Tuesday, 19 March 2024 00:00

Athletes and Flat Feet

Athletes often face various challenges in their pursuit of excellence, and flat feet can present an additional hurdle to overcome. Flat feet, or fallen arches, occur when the arch of the foot collapses, causing the entire sole to make contact with the ground. This condition can lead to discomfort, instability, and an increased risk of injury during physical activity. However, many athletes with flat feet have found effective ways to cope and excel in their sports. One important strategy involves wearing supportive footwear with proper arch support and cushioning to help distribute weight evenly and reduce strain on the feet. Additionally, incorporating exercises to strengthen the muscles surrounding the feet and ankles can improve stability and alignment, enhancing overall performance and reducing the risk of injury. Seeking guidance from a podiatrist can also provide valuable insights and personalized recommendations for managing flat feet while pursuing athletic goals. If you have flat feet and participate in sporting activities, it is suggested that you consult a podiatrist who can offer you additional relief strategies.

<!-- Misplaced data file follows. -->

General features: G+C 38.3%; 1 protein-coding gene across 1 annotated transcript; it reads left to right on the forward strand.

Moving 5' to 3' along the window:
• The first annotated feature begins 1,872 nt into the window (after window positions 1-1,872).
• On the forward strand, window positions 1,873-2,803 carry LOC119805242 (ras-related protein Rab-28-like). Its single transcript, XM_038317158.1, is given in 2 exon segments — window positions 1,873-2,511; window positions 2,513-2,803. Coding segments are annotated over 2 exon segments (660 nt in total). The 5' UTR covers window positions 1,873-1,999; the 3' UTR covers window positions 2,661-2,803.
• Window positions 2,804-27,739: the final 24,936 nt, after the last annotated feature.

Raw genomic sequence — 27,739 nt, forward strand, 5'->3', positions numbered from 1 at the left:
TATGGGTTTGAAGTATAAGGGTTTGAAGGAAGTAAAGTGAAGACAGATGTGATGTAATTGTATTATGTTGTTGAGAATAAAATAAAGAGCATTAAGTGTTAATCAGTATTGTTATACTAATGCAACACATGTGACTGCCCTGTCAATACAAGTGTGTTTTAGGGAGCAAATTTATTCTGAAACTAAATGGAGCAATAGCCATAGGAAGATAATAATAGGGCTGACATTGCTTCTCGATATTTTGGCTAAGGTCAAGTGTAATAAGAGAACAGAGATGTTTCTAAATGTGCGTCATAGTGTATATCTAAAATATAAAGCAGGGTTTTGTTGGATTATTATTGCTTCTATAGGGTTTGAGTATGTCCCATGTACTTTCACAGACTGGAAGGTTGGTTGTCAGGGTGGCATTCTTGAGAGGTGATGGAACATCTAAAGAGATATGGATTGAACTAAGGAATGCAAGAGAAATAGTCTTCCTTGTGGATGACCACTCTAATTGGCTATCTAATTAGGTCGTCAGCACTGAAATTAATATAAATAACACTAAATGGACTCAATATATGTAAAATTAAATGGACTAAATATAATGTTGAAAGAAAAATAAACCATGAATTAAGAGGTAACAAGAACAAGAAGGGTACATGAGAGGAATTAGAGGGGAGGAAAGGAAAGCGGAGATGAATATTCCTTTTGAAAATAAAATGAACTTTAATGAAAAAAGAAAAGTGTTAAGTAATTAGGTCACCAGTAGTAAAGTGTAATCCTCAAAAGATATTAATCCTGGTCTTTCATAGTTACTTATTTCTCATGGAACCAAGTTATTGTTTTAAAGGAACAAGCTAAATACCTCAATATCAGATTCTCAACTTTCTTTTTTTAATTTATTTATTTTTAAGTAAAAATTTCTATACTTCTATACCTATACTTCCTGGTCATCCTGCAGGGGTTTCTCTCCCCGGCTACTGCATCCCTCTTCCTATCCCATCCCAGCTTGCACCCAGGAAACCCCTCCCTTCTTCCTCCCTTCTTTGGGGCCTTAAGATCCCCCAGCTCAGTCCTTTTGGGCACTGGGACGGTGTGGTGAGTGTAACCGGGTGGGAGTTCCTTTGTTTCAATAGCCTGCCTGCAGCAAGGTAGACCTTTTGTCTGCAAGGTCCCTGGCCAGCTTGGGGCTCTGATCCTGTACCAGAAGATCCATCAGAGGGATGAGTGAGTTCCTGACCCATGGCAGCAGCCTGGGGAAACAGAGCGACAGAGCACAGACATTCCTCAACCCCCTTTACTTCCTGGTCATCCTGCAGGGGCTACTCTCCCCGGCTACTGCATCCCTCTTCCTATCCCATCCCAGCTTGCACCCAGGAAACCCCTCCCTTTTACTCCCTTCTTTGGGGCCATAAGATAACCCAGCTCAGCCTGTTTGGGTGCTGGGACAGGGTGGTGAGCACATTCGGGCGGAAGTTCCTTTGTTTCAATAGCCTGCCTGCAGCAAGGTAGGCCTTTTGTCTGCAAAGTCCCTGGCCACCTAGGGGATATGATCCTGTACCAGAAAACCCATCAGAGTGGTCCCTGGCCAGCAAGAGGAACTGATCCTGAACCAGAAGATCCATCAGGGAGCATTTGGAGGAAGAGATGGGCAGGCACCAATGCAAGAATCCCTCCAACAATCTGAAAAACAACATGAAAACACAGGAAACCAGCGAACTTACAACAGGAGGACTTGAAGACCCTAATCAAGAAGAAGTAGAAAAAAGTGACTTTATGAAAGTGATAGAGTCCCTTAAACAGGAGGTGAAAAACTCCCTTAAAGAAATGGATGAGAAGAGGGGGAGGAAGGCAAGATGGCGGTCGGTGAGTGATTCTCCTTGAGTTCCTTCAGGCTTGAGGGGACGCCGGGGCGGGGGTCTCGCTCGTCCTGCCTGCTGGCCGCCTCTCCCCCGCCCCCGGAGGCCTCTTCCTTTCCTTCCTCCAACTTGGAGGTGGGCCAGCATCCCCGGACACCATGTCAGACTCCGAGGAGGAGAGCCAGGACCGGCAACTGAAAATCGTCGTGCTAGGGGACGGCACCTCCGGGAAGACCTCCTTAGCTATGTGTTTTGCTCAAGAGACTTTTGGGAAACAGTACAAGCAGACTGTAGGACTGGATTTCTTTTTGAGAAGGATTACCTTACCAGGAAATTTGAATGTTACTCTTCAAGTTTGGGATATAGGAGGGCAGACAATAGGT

Flatfoot is a condition many people suffer from. If you have flat feet, contact one of our podiatrists from Foot and Ankle Center. Our doctors will treat your foot and ankle needs.

What Are Flat Feet?

Flatfoot is a condition in which the arch of the foot is depressed and the sole of the foot is almost completely in contact with the ground. About 20-30% of the population generally has flat feet because their arches never formed during growth.

Conditions & Problems:

Having flat feet makes it difficult to run or walk because of the stress placed on the ankles.

Alignment – The general alignment of your legs can be disrupted, because the ankles move inward which can cause major discomfort.

Knees – If you have complications with your knees, flat feet can be a contributor to arthritis in that area.  


  • Pain around the heel or arch area
  • Trouble standing on the tip toe
  • Swelling around the inside of the ankle
  • Flat look to one or both feet
  • Having your shoes feel uneven when worn


If you are experiencing pain and stress on the foot you may weaken the posterior tibial tendon, which runs around the inside of the ankle. 

If you have any questions please feel free to contact our office located in Egg Harbor Township, NJ . We offer the newest diagnostic and treatment technologies for all your foot and ankle needs.

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